Genre/Influences: EBM, industrial, crossover.
Background/Info: Driven by ‘Graf’, ‘Nocturne’ and ‘Vicar’, DHI (Death And Horror Inc) saw the light of day in the late 80s and released their work during the 90s. Most of their work got released by Fringe Product, but their last album from 1994 (cf. “Pressures Collide”) got also released here in Belgium on the legendary KK Records. To celebrate the 25th anniversary of this work, the album has been remastered plus expanded by the “Bitter Alloys”-EP released in 1993 on Fringe Product. The album this way gets a total amount of twenty songs!
Content: I confess DHI is a band I don’t exactly remember. So this album was an opportunity to rediscover their work, which is alternating Canadian (that’s where they come from) EBM sometimes reminding me of FLA and industrial or pure crossover. The tracklist is different than the original “Pressures Collide”, but the most interesting aspect is the new mastering of the instrumental songs have been exposed to. I’ve been surprised to realize most of the songs still sound up to date. The guitar riffs are empowering the electronic layers while the vocals accentuate the power and energy emerging from these songs. Some passages remind me of Frontline Assembly during the 90s. The new edits of “Rage”, “Ninety-Nine Realities” and “Red Carnival” will bring you back to the dynamism of DHI. The work also features a few instrumental songs and alternative edits.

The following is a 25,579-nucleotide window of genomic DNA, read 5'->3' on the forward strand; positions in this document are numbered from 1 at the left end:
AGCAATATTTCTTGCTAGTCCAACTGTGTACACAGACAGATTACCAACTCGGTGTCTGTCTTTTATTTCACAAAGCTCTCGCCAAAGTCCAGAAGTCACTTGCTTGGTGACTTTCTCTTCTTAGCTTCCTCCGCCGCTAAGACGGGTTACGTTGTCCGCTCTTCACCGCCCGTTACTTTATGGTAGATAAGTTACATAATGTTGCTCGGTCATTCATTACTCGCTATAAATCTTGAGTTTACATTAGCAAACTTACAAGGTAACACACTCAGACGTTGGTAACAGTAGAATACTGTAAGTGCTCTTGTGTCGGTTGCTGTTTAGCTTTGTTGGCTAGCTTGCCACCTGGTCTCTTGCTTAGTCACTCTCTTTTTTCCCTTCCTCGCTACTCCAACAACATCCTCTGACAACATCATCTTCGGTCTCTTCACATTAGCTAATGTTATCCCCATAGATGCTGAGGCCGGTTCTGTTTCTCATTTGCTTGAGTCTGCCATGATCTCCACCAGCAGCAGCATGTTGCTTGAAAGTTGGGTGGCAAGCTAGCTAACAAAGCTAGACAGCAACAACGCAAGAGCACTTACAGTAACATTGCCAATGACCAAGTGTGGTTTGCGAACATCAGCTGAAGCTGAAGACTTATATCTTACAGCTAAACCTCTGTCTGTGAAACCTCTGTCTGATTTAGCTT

+ + + : It’s interesting to see how an album can even remain very efficient 25 years after its original release. The new mastering has for sure empowered the original work, which will appeal to crossover fans. This format mixing electronics together with guitar was quite common and successful during the 90s. But it still makes sense today! I (re)discovered some cool songs, “Ninety-Nine Realities” getting somewhere lost in my brains, but now reactivated by this celebration album. I also have to say this album was produced in a very professional way.
– – – : A few instrumental songs (cf. “Exanthem”, “Undercurrent”, “Black Hour”) haven’t been remastered, which I can understand as they rather appear to be poorly inspired album fillers.
Conclusion: This is an album for the fans of DHI and KK Records, but first of all a real good opportunity to rediscover a somewhat forgotten formation from the Canadian EBM/industrial scene.
Best songs: “Rage – Amplified Vox Mix V2”, “Catastrophe (Mix V2)”, “Ninety-Nine Realities (A Tougher Mix V2)”, “Pain and courage (Mix V2)”, “Red Carnival (Mix V2)”.
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